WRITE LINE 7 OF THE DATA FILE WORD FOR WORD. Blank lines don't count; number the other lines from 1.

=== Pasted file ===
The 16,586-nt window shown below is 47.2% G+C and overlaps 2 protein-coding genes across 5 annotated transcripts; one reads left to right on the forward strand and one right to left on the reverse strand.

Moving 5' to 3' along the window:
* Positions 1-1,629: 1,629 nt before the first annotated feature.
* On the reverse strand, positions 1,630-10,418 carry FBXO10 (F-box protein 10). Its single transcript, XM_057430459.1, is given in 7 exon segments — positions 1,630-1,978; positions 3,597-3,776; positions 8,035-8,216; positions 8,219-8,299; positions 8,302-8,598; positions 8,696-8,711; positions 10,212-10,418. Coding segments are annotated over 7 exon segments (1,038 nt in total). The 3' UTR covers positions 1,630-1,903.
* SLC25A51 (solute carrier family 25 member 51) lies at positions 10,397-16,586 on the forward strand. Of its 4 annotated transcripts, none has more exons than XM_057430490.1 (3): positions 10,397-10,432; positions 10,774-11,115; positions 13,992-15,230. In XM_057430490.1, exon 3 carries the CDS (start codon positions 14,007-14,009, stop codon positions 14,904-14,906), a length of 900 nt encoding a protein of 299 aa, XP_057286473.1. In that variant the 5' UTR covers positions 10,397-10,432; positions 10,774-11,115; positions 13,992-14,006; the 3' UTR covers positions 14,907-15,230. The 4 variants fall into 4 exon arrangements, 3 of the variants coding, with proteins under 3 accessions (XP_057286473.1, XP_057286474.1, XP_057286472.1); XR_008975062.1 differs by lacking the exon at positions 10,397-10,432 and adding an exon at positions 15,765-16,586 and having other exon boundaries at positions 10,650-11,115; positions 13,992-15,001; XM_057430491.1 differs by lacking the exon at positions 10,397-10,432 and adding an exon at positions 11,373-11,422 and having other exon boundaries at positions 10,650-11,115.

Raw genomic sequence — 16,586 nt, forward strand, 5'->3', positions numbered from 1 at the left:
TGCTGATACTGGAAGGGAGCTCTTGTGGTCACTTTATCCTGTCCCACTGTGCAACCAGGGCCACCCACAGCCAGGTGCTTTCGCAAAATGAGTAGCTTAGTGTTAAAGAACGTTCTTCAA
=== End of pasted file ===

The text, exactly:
TGCTGATACTGGAAGGGAGCTCTTGTGGTCACTTTATCCTGTCCCACTGTGCAACCAGGGCCACCCACAGCCAGGTGCTTTCGCAAAATGAGTAGCTTAGTGTTAAAGAACGTTCTTCAA